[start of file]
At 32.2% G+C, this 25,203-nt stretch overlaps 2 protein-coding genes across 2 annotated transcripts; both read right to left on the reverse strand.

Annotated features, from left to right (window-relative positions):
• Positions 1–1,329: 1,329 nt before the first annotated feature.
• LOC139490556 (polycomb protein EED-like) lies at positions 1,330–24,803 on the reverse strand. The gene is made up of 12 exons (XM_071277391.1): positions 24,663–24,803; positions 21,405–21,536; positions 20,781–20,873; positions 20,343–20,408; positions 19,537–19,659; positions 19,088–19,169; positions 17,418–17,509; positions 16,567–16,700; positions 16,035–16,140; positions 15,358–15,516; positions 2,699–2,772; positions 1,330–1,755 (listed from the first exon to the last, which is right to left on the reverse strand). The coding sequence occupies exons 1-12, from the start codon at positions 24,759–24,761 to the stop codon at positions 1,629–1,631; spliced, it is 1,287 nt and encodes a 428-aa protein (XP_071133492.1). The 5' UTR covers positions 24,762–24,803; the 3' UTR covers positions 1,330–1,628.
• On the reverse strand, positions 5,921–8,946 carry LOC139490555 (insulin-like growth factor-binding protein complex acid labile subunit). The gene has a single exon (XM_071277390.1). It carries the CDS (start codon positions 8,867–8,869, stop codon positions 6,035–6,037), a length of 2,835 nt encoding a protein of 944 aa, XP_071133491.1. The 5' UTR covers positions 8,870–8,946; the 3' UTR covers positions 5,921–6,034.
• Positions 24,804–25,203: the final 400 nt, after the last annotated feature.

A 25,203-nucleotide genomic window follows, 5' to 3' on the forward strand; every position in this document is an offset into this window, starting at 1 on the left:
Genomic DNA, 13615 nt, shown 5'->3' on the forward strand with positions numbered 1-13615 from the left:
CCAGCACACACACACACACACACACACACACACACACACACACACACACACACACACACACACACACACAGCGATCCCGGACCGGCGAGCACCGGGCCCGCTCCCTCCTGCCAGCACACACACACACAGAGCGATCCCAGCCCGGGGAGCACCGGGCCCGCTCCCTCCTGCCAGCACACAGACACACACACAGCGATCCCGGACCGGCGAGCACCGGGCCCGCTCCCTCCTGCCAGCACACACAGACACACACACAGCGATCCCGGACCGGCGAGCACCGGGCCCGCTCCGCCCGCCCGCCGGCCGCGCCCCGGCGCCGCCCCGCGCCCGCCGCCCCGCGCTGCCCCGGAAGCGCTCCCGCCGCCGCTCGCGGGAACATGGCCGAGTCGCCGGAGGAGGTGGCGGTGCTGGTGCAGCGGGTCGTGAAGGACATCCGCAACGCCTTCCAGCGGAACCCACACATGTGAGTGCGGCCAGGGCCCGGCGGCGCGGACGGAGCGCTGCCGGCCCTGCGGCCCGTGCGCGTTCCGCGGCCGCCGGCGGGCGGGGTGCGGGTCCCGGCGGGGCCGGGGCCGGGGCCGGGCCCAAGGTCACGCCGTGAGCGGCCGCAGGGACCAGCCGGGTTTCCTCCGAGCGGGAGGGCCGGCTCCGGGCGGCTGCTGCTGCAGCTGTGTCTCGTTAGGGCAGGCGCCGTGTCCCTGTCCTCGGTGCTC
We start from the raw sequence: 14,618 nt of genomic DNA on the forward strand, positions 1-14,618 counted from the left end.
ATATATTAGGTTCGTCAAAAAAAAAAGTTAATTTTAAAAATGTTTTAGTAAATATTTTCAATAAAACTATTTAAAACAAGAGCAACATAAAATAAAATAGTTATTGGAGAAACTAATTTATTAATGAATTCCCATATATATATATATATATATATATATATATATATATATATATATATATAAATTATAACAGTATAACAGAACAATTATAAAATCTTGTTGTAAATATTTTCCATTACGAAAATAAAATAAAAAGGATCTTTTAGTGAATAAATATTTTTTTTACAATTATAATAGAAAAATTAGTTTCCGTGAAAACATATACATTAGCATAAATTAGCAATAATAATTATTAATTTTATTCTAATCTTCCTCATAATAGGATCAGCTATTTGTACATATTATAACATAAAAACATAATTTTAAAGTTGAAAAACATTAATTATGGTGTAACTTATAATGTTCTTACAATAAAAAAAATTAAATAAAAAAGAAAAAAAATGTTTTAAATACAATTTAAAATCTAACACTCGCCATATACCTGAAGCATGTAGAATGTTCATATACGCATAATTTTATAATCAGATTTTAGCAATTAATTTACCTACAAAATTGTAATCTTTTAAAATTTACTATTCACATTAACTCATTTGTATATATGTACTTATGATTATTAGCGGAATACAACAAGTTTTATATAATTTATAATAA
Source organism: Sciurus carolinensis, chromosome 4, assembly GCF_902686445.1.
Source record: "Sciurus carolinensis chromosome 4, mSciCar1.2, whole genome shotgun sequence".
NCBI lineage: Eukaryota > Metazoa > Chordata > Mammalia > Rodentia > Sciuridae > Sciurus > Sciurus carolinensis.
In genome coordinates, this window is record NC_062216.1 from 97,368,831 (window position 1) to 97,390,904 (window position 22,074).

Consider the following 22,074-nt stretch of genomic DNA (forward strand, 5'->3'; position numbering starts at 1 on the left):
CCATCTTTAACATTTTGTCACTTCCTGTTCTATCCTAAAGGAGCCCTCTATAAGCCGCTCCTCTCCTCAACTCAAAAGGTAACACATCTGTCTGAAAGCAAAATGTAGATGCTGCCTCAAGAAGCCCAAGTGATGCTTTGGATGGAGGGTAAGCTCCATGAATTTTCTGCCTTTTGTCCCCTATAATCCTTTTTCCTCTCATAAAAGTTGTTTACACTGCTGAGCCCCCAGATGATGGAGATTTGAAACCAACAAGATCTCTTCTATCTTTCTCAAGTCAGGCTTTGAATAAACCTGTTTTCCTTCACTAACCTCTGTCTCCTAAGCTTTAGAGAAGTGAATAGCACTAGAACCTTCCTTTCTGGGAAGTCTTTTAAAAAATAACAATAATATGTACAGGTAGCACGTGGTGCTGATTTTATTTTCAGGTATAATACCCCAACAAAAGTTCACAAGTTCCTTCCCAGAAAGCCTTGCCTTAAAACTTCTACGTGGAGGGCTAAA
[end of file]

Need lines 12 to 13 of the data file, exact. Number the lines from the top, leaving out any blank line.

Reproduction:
Source organism: Sciurus carolinensis, chromosome 4, assembly GCF_902686445.1.
Source record: "Sciurus carolinensis chromosome 4, mSciCar1.2, whole genome shotgun sequence".